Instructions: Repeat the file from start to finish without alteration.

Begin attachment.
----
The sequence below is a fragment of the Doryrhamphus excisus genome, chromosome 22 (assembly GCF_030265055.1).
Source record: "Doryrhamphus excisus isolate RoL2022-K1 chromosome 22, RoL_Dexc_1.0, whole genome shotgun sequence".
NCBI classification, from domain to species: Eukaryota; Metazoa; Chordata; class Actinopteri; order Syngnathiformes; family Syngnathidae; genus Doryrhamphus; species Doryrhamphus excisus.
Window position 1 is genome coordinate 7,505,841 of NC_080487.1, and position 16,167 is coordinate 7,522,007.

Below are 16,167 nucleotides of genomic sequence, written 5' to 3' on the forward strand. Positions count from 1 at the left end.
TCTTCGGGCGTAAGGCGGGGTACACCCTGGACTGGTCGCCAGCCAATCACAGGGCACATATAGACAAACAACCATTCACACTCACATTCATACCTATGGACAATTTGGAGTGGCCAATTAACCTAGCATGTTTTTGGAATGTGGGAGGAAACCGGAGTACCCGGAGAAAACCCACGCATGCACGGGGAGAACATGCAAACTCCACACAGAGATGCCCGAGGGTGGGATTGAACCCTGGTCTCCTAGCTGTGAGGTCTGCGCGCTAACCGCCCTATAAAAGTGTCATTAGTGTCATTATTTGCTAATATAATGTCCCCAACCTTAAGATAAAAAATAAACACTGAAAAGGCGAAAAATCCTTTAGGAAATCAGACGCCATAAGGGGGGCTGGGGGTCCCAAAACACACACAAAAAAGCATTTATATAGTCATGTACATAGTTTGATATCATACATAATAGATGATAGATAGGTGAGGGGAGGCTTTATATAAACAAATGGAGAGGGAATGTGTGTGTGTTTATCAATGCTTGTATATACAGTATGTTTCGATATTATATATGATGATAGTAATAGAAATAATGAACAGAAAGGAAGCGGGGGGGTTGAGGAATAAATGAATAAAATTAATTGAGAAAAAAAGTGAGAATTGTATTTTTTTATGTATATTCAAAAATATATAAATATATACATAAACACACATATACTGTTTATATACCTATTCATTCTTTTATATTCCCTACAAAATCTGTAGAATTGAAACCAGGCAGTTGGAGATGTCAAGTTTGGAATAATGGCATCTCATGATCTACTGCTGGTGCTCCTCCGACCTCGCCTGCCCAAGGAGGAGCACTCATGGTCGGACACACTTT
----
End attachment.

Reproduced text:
The sequence below is a fragment of the Doryrhamphus excisus genome, chromosome 22 (assembly GCF_030265055.1).
Source record: "Doryrhamphus excisus isolate RoL2022-K1 chromosome 22, RoL_Dexc_1.0, whole genome shotgun sequence".
NCBI classification, from domain to species: Eukaryota; Metazoa; Chordata; class Actinopteri; order Syngnathiformes; family Syngnathidae; genus Doryrhamphus; species Doryrhamphus excisus.
Window position 1 is genome coordinate 7,505,841 of NC_080487.1, and position 16,167 is coordinate 7,522,007.

Below are 16,167 nucleotides of genomic sequence, written 5' to 3' on the forward strand. Positions count from 1 at the left end.
TCTTCGGGCGTAAGGCGGGGTACACCCTGGACTGGTCGCCAGCCAATCACAGGGCACATATAGACAAACAACCATTCACACTCACATTCATACCTATGGACAATTTGGAGTGGCCAATTAACCTAGCATGTTTTTGGAATGTGGGAGGAAACCGGAGTACCCGGAGAAAACCCACGCATGCACGGGGAGAACATGCAAACTCCACACAGAGATGCCCGAGGGTGGGATTGAACCCTGGTCTCCTAGCTGTGAGGTCTGCGCGCTAACCGCCCTATAAAAGTGTCATTAGTGTCATTATTTGCTAATATAATGTCCCCAACCTTAAGATAAAAAATAAACACTGAAAAGGCGAAAAATCCTTTAGGAAATCAGACGCCATAAGGGGGGCTGGGGGTCCCAAAACACACACAAAAAAGCATTTATATAGTCATGTACATAGTTTGATATCATACATAATAGATGATAGATAGGTGAGGGGAGGCTTTATATAAACAAATGGAGAGGGAATGTGTGTGTGTTTATCAATGCTTGTATATACAGTATGTTTCGATATTATATATGATGATAGTAATAGAAATAATGAACAGAAAGGAAGCGGGGGGGTTGAGGAATAAATGAATAAAATTAATTGAGAAAAAAAGTGAGAATTGTATTTTTTTATGTATATTCAAAAATATATAAATATATACATAAACACACATATACTGTTTATATACCTATTCATTCTTTTATATTCCCTACAAAATCTGTAGAATTGAAACCAGGCAGTTGGAGATGTCAAGTTTGGAATAATGGCATCTCATGATCTACTGCTGGTGCTCCTCCGACCTCGCCTGCCCAAGGAGGAGCACTCATGGTCGGACACACTTT